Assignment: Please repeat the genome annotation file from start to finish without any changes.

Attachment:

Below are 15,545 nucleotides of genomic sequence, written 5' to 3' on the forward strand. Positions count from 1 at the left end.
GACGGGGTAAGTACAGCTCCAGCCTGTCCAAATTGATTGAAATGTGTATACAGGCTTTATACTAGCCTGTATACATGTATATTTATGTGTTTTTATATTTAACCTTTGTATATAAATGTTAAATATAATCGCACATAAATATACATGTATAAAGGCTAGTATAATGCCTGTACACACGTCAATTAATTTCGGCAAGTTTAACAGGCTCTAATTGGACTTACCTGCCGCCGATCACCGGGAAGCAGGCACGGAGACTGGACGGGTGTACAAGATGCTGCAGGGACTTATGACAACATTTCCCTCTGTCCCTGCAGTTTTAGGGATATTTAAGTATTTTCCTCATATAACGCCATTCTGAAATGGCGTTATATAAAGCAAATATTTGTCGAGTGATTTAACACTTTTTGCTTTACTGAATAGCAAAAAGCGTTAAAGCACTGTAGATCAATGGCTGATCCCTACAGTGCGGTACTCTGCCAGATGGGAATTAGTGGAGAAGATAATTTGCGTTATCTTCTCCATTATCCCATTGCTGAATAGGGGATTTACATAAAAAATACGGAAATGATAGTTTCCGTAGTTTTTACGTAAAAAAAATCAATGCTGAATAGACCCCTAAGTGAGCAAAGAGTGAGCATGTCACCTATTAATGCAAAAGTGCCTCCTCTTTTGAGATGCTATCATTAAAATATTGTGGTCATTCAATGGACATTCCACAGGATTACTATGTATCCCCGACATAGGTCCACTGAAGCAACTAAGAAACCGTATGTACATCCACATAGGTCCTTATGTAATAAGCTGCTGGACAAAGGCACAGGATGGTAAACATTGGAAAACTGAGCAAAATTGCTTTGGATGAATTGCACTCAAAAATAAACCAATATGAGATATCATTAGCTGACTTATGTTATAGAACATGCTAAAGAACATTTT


Below are 15,545 nucleotides of genomic sequence, written 5' to 3' on the forward strand. Positions count from 1 at the left end.
GACGGGGTAAGTACAGCTCCAGCCTGTCCAAATTGATTGAAATGTGTATACAGGCTTTATACTAGCCTGTATACATGTATATTTATGTGTTTTTATATTTAACCTTTGTATATAAATGTTAAATATAATCGCACATAAATATACATGTATAAAGGCTAGTATAATGCCTGTACACACGTCAATTAATTTCGGCAAGTTTAACAGGCTCTAATTGGACTTACCTGCCGCCGATCACCGGGAAGCAGGCACGGAGACTGGACGGGTGTACAAGATGCTGCAGGGACTTATGACAACATTTCCCTCTGTCCCTGCAGTTTTAGGGATATTTAAGTATTTTCCTCATATAACGCCATTCTGAAATGGCGTTATATAAAGCAAATATTTGTCGAGTGATTTAACACTTTTTGCTTTACTGAATAGCAAAAAGCGTTAAAGCACTGTAGATCAATGGCTGATCCCTACAGTGCGGTACTCTGCCAGATGGGAATTAGTGGAGAAGATAATTTGCGTTATCTTCTCCATTATCCCATTGCTGAATAGGGGATTTACATAAAAAATACGGAAATGATAGTTTCCGTAGTTTTTACGTAAAAAAAATCAATGCTGAATAGACCCCTAAGTGAGCAAAGAGTGAGCATGTCACCTATTAATGCAAAAGTGCCTCCTCTTTTGAGATGCTATCATTAAAATATTGTGGTCATTCAATGGACATTCCACAGGATTACTATGTATCCCCGACATAGGTCCACTGAAGCAACTAAGAAACCGTATGTACATCCACATAGGTCCTTATGTAATAAGCTGCTGGACAAAGGCACAGGATGGTAAACATTGGAAAACTGAGCAAAATTGCTTTGGATGAATTGCACTCAAAAATAAACCAATATGAGATATCATTAGCTGACTTATGTTATAGAACATGCTAAAGAACATTTT